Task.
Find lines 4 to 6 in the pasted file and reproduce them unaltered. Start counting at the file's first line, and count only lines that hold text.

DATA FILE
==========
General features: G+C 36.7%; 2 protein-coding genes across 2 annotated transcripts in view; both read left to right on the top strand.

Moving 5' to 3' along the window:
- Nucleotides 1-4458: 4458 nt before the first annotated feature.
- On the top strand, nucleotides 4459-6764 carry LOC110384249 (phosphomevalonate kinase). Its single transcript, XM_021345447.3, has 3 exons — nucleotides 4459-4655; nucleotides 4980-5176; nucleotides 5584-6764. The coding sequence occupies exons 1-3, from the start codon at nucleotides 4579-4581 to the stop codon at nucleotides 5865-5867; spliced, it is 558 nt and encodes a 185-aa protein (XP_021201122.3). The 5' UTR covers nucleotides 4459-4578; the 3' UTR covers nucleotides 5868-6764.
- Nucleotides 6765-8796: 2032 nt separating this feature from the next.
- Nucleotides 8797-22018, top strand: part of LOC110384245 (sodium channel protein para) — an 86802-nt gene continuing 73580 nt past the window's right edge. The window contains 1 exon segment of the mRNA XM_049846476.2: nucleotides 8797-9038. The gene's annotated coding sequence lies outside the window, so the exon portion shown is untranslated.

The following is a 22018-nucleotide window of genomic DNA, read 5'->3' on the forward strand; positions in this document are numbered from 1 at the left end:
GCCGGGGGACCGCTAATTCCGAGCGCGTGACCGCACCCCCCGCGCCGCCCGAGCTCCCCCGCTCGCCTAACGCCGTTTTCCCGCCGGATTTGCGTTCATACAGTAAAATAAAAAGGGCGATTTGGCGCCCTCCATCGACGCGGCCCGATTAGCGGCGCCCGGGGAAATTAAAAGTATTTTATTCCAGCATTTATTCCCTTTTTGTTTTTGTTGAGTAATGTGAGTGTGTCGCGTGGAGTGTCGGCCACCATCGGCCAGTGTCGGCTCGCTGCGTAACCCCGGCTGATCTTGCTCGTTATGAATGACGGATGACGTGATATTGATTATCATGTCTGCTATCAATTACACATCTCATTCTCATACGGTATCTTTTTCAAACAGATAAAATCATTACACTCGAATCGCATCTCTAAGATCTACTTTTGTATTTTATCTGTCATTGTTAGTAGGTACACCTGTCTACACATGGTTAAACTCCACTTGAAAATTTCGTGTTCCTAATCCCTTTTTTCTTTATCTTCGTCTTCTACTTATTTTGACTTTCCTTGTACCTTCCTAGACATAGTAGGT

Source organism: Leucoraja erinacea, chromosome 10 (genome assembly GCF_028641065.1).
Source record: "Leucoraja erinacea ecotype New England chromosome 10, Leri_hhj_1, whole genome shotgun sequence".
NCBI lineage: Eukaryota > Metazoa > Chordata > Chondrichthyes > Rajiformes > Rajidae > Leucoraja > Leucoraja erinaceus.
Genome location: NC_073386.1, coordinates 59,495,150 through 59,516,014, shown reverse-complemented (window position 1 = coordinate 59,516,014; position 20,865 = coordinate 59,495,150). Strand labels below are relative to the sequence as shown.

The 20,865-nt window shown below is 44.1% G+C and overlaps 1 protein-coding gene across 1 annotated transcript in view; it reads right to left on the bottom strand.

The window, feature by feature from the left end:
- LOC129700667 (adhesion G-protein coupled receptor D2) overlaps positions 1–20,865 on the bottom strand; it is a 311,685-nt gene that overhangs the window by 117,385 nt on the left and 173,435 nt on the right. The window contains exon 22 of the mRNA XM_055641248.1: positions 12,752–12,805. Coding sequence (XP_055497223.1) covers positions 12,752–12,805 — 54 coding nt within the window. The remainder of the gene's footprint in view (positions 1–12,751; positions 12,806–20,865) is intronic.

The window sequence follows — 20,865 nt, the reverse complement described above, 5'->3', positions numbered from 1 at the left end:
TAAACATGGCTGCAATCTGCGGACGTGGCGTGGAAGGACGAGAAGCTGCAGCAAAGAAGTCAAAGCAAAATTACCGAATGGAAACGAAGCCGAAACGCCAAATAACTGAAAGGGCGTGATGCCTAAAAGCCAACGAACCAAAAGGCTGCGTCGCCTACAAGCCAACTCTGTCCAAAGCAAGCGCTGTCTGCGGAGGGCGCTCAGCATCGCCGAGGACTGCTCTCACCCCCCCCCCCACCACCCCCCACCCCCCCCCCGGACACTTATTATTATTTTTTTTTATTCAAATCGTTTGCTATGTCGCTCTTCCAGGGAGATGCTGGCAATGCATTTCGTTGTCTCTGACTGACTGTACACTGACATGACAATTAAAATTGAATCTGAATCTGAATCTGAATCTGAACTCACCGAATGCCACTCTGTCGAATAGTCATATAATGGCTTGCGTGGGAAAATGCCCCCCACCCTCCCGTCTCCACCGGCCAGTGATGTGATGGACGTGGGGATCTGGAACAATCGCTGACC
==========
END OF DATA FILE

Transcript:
- On the top strand, nucleotides 4459-6764 carry LOC110384249 (phosphomevalonate kinase). Its single transcript, XM_021345447.3, has 3 exons — nucleotides 4459-4655; nucleotides 4980-5176; nucleotides 5584-6764. The coding sequence occupies exons 1-3, from the start codon at nucleotides 4579-4581 to the stop codon at nucleotides 5865-5867; spliced, it is 558 nt and encodes a 185-aa protein (XP_021201122.3). The 5' UTR covers nucleotides 4459-4578; the 3' UTR covers nucleotides 5868-6764.
- Nucleotides 6765-8796: 2032 nt separating this feature from the next.
- Nucleotides 8797-22018, top strand: part of LOC110384245 (sodium channel protein para) — an 86802-nt gene continuing 73580 nt past the window's right edge. The window contains 1 exon segment of the mRNA XM_049846476.2: nucleotides 8797-9038. The gene's annotated coding sequence lies outside the window, so the exon portion shown is untranslated.